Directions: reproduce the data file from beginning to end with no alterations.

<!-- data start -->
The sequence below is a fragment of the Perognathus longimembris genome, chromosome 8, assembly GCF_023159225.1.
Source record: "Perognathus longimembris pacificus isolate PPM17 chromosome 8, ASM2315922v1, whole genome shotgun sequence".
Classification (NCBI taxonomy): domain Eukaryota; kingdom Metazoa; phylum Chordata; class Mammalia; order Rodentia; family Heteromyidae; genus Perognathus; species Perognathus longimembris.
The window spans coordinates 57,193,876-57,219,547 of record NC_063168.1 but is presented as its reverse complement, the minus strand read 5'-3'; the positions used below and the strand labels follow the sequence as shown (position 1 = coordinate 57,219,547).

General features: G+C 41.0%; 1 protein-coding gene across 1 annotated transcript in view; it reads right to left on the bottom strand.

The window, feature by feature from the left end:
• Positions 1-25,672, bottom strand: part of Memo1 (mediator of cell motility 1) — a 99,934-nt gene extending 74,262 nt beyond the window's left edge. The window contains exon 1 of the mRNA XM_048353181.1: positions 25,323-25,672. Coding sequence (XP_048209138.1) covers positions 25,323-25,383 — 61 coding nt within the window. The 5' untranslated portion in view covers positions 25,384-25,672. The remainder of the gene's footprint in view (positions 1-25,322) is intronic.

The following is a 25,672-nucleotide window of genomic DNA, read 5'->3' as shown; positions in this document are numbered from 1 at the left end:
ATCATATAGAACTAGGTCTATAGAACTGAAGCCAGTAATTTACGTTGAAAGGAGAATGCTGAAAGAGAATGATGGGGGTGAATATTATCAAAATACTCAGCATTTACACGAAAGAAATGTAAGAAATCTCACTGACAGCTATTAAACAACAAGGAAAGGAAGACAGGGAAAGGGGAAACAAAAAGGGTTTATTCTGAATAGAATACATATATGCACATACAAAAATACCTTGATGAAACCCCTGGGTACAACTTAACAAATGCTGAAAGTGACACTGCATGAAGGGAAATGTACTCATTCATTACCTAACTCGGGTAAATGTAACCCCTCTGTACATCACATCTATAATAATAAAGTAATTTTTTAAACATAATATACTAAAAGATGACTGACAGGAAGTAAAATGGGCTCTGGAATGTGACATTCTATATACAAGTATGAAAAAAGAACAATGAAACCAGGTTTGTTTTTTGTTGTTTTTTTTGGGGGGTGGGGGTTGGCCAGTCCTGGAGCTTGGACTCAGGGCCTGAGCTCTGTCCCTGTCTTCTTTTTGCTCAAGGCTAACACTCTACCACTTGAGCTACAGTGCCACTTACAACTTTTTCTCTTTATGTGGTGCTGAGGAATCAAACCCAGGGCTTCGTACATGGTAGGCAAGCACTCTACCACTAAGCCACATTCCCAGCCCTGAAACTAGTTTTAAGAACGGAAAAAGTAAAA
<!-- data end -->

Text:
The sequence below is a fragment of the Perognathus longimembris genome, chromosome 8, assembly GCF_023159225.1.
Source record: "Perognathus longimembris pacificus isolate PPM17 chromosome 8, ASM2315922v1, whole genome shotgun sequence".
Classification (NCBI taxonomy): domain Eukaryota; kingdom Metazoa; phylum Chordata; class Mammalia; order Rodentia; family Heteromyidae; genus Perognathus; species Perognathus longimembris.
The window spans coordinates 57,193,876-57,219,547 of record NC_063168.1 but is presented as its reverse complement, the minus strand read 5'-3'; the positions used below and the strand labels follow the sequence as shown (position 1 = coordinate 57,219,547).

General features: G+C 41.0%; 1 protein-coding gene across 1 annotated transcript in view; it reads right to left on the bottom strand.

The window, feature by feature from the left end:
• Positions 1-25,672, bottom strand: part of Memo1 (mediator of cell motility 1) — a 99,934-nt gene extending 74,262 nt beyond the window's left edge. The window contains exon 1 of the mRNA XM_048353181.1: positions 25,323-25,672. Coding sequence (XP_048209138.1) covers positions 25,323-25,383 — 61 coding nt within the window. The 5' untranslated portion in view covers positions 25,384-25,672. The remainder of the gene's footprint in view (positions 1-25,322) is intronic.

The following is a 25,672-nucleotide window of genomic DNA, read 5'->3' as shown; positions in this document are numbered from 1 at the left end:
ATCATATAGAACTAGGTCTATAGAACTGAAGCCAGTAATTTACGTTGAAAGGAGAATGCTGAAAGAGAATGATGGGGGTGAATATTATCAAAATACTCAGCATTTACACGAAAGAAATGTAAGAAATCTCACTGACAGCTATTAAACAACAAGGAAAGGAAGACAGGGAAAGGGGAAACAAAAAGGGTTTATTCTGAATAGAATACATATATGCACATACAAAAATACCTTGATGAAACCCCTGGGTACAACTTAACAAATGCTGAAAGTGACACTGCATGAAGGGAAATGTACTCATTCATTACCTAACTCGGGTAAATGTAACCCCTCTGTACATCACATCTATAATAATAAAGTAATTTTTTAAACATAATATACTAAAAGATGACTGACAGGAAGTAAAATGGGCTCTGGAATGTGACATTCTATATACAAGTATGAAAAAAGAACAATGAAACCAGGTTTGTTTTTTGTTGTTTTTTTTGGGGGGTGGGGGTTGGCCAGTCCTGGAGCTTGGACTCAGGGCCTGAGCTCTGTCCCTGTCTTCTTTTTGCTCAAGGCTAACACTCTACCACTTGAGCTACAGTGCCACTTACAACTTTTTCTCTTTATGTGGTGCTGAGGAATCAAACCCAGGGCTTCGTACATGGTAGGCAAGCACTCTACCACTAAGCCACATTCCCAGCCCTGAAACTAGTTTTAAGAACGGAAAAAGTAAAA